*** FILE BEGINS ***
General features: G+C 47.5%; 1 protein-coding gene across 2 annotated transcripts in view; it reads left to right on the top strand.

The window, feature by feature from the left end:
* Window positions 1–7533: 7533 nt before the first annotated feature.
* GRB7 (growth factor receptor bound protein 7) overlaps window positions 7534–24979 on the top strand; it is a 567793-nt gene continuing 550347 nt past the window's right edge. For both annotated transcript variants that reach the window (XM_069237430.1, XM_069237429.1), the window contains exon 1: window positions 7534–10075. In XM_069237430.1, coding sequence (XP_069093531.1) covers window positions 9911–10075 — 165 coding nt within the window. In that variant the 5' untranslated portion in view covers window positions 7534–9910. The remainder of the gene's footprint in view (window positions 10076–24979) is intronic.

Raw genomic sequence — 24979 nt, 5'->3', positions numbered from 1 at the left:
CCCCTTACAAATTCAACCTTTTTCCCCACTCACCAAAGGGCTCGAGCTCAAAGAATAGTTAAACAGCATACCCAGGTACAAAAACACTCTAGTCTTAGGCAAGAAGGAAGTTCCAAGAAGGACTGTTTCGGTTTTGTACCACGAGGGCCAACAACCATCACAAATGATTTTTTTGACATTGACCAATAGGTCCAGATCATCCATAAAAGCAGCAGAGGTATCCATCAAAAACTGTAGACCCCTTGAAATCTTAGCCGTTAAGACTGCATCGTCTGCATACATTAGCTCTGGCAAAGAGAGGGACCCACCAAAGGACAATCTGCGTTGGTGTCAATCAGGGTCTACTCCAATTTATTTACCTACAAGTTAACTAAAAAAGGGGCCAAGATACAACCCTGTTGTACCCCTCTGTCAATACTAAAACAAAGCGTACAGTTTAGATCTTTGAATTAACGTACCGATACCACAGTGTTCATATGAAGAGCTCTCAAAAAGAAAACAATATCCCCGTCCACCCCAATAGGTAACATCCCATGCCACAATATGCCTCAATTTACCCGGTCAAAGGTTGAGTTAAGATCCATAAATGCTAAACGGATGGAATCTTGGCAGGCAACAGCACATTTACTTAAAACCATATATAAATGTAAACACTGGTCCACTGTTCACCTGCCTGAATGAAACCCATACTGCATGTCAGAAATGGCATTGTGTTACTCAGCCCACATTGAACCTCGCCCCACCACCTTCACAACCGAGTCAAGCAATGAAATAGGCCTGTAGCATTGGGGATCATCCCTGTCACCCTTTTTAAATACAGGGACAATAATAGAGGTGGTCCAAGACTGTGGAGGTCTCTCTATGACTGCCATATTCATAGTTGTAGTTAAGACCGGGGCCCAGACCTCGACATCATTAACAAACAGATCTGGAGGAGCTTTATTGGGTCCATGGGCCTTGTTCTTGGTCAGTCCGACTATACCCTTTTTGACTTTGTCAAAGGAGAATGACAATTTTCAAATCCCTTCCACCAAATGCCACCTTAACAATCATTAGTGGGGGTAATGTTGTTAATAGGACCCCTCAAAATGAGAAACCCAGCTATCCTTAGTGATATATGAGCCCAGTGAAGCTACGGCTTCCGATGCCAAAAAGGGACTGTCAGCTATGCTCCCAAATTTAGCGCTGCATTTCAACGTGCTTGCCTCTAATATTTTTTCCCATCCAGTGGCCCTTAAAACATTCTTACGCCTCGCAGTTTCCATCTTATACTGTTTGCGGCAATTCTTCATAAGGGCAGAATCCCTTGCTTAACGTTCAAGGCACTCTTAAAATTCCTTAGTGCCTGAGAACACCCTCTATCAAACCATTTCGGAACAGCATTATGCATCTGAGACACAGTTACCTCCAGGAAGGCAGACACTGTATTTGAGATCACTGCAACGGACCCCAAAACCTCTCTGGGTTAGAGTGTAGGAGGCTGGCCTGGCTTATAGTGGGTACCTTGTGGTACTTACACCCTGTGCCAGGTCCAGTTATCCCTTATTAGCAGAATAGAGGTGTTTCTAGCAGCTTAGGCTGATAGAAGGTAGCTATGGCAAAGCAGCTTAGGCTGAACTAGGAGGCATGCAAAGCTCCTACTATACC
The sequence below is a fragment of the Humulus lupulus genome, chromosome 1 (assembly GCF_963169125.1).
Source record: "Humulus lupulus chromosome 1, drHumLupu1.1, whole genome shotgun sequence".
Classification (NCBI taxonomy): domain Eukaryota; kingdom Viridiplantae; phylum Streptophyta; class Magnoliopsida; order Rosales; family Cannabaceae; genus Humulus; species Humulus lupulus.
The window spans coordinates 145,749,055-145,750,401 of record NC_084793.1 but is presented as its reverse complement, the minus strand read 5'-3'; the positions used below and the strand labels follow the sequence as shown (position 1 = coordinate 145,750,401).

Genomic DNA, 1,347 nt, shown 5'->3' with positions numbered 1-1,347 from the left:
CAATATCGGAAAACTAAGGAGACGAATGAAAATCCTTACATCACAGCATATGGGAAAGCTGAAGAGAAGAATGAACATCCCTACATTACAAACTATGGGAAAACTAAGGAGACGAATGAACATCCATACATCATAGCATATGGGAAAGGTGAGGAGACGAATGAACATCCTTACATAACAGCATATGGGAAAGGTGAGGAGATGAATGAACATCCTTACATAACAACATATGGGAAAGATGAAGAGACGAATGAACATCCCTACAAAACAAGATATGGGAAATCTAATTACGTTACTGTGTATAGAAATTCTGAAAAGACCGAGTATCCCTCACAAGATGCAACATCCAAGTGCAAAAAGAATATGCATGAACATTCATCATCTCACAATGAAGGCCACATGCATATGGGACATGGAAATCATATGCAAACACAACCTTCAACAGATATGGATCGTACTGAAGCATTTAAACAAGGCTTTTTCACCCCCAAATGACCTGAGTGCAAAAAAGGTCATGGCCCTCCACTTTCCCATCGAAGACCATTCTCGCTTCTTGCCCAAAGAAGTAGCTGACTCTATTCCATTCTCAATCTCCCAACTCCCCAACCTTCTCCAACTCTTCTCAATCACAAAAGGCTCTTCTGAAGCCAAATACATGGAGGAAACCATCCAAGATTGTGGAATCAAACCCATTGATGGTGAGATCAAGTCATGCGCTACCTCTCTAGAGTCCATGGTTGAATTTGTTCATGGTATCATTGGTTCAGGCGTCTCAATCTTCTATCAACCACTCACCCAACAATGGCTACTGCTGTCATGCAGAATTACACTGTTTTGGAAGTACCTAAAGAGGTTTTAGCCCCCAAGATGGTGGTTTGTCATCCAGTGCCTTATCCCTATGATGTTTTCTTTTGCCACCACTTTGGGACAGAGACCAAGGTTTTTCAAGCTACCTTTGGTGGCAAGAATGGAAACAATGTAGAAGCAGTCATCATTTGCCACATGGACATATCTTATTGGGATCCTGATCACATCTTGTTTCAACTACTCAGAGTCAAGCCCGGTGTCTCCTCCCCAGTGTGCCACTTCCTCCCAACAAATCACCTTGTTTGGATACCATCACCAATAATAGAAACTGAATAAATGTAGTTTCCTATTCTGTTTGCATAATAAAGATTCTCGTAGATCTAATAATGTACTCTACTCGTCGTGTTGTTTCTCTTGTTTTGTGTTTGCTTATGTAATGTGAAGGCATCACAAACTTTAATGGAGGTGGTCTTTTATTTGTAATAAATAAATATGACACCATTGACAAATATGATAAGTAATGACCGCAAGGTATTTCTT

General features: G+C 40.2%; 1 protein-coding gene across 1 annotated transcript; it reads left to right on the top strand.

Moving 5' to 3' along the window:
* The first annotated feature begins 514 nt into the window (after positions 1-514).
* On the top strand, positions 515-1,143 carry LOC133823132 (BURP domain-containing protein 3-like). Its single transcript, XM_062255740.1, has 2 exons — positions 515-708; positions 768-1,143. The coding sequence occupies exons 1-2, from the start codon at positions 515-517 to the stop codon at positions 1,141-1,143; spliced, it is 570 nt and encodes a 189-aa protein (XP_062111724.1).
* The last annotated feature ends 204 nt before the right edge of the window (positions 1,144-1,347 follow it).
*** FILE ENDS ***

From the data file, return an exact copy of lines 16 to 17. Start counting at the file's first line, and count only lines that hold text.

* On the top strand, positions 515-1,143 carry LOC133823132 (BURP domain-containing protein 3-like). Its single transcript, XM_062255740.1, has 2 exons — positions 515-708; positions 768-1,143. The coding sequence occupies exons 1-2, from the start codon at positions 515-517 to the stop codon at positions 1,141-1,143; spliced, it is 570 nt and encodes a 189-aa protein (XP_062111724.1).
* The last annotated feature ends 204 nt before the right edge of the window (positions 1,144-1,347 follow it).